President-Elect Obama has also announced that he will be proposing a $3,000 hiring tax credit for any business that hires additional U.S. employees. Business owners will need to wait and see if this proposal will advance through Congress and when such credit will be applicable to incremental hiring. In the meantime there are multiple programs that can be accessed in the current year, as well as retroactively for up to four prior years. These programs can work very well in lowering the labor costs associated with the billions of dollars of national and local infrastructure costs.

By promoting these existing programs via outreach to the business community, the new Administration, as well as state and local government officials can have invaluable economic development tools at their disposal to reduce unemployment while offering tax savings to businesses who hire these economically disadvantaged employee candidates.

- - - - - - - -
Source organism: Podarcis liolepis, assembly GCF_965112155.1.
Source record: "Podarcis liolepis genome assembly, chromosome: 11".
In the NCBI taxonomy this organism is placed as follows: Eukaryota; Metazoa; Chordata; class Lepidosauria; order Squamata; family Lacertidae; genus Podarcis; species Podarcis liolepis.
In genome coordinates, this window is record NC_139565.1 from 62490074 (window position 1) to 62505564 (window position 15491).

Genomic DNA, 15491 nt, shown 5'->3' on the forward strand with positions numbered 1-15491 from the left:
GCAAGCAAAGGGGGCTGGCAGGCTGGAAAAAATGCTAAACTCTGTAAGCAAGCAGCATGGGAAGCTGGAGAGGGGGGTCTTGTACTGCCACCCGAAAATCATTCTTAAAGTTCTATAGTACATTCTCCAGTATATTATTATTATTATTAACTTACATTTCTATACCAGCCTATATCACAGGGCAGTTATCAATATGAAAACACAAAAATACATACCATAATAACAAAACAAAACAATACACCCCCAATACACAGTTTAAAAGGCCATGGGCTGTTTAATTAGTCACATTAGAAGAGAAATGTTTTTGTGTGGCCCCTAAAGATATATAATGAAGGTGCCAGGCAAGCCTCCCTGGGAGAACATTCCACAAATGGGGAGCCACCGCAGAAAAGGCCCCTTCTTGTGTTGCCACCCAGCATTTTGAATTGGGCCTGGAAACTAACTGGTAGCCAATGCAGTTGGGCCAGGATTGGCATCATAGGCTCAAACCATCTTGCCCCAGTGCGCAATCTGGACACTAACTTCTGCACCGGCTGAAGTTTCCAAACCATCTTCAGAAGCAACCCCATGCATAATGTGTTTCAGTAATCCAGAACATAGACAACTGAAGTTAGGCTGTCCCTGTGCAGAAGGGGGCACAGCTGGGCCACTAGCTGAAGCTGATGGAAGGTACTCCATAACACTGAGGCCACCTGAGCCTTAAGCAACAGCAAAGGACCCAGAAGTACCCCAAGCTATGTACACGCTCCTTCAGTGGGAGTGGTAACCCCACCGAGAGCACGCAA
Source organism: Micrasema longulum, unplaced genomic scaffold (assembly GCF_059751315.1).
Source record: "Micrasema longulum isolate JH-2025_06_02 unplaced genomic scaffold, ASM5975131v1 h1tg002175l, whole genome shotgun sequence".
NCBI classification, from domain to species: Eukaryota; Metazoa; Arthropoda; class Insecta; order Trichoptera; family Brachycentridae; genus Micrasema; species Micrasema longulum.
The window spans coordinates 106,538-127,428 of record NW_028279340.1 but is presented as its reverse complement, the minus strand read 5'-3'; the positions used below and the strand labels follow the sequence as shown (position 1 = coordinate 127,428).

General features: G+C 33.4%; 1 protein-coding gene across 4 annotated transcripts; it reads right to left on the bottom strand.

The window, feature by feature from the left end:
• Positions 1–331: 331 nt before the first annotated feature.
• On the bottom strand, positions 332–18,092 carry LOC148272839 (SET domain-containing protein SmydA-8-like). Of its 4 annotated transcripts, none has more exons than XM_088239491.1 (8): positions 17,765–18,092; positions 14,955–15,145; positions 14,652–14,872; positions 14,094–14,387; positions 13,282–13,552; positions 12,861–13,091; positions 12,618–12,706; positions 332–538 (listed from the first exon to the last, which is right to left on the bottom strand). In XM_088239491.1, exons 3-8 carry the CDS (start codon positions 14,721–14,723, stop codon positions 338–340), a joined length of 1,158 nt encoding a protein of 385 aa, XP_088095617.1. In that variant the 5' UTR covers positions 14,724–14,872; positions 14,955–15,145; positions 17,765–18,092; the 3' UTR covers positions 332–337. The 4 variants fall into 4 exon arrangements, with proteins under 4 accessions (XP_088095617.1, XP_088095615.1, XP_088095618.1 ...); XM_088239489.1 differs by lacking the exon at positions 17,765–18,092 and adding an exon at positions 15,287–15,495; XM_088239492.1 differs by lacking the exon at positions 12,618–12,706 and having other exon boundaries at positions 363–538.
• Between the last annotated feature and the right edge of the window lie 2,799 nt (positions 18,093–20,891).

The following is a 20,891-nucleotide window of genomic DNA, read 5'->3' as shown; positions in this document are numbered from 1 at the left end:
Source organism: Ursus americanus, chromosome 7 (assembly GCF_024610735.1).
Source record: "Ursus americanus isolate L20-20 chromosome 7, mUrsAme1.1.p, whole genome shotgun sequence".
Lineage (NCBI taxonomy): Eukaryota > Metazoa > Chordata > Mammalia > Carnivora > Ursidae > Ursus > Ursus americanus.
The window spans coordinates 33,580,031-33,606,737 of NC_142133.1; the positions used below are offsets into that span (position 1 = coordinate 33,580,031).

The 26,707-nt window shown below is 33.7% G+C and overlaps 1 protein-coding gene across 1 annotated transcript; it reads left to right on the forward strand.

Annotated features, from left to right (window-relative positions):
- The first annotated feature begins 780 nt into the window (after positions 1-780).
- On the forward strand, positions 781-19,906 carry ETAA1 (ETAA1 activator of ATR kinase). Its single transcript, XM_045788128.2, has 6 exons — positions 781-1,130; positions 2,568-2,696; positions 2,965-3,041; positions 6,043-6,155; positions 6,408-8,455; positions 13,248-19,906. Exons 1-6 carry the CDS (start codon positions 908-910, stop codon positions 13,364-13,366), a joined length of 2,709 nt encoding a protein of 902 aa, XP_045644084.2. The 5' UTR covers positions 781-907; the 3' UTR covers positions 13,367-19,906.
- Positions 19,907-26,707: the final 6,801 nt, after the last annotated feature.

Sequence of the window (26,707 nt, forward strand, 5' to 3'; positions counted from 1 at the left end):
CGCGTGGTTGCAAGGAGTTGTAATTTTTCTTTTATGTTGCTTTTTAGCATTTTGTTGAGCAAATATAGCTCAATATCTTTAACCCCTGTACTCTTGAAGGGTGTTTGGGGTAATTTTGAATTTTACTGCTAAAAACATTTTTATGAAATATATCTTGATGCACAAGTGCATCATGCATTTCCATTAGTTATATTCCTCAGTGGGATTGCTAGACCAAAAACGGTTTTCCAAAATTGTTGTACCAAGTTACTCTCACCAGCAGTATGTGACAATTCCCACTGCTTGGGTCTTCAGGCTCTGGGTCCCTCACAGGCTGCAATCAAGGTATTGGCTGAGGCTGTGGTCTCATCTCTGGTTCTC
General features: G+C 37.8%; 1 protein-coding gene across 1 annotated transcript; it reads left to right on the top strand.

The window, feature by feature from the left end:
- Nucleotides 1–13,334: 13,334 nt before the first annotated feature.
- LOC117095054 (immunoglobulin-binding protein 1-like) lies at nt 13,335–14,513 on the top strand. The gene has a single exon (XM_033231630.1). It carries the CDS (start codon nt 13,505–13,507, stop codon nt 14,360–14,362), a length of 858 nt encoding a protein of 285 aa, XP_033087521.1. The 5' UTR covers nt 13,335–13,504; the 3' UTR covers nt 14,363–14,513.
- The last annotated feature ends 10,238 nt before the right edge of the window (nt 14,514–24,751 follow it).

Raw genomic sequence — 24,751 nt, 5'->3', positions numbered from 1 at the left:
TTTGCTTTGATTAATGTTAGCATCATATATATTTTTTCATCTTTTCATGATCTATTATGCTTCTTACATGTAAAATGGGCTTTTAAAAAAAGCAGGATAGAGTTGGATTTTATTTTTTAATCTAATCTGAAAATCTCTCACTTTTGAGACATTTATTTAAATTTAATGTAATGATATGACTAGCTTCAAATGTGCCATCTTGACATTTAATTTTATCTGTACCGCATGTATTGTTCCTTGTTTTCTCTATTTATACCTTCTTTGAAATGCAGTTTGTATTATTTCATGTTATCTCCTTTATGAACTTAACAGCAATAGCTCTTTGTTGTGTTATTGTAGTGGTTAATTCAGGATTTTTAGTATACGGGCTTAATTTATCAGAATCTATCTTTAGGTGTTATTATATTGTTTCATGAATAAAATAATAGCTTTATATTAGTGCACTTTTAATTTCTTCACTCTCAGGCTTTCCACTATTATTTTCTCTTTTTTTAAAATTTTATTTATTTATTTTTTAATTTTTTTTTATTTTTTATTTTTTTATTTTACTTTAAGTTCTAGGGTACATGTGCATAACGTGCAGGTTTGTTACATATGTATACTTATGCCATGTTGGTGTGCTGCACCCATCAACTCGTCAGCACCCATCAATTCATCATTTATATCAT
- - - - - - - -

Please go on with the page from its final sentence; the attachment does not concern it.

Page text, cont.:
LBIC programs are readily available throughout the country and include state Enterprise Zone (EZ) programs (available in approximately 80% of the states), as well as numerous federal programs. These tax incentive programs were originally developed in the U.K. to stimulate job growth in decaying “smokestack” regions throughout England. In the early 80’s, after seeing the success in Europe, the U.S. government and a large number of states adopted their own tax incentive programs.

Wide Variety of LBICs


Program

State Enterprise Zones

Empowerment Zone

Renewal Community

Indian Tribal Lands

Gulf Opportunity (GO) Zone

Free-Trade Zone

Rural Renewal Counties

Maximum Hiring Credit

$500 to $15,000

$3,000/yr per employee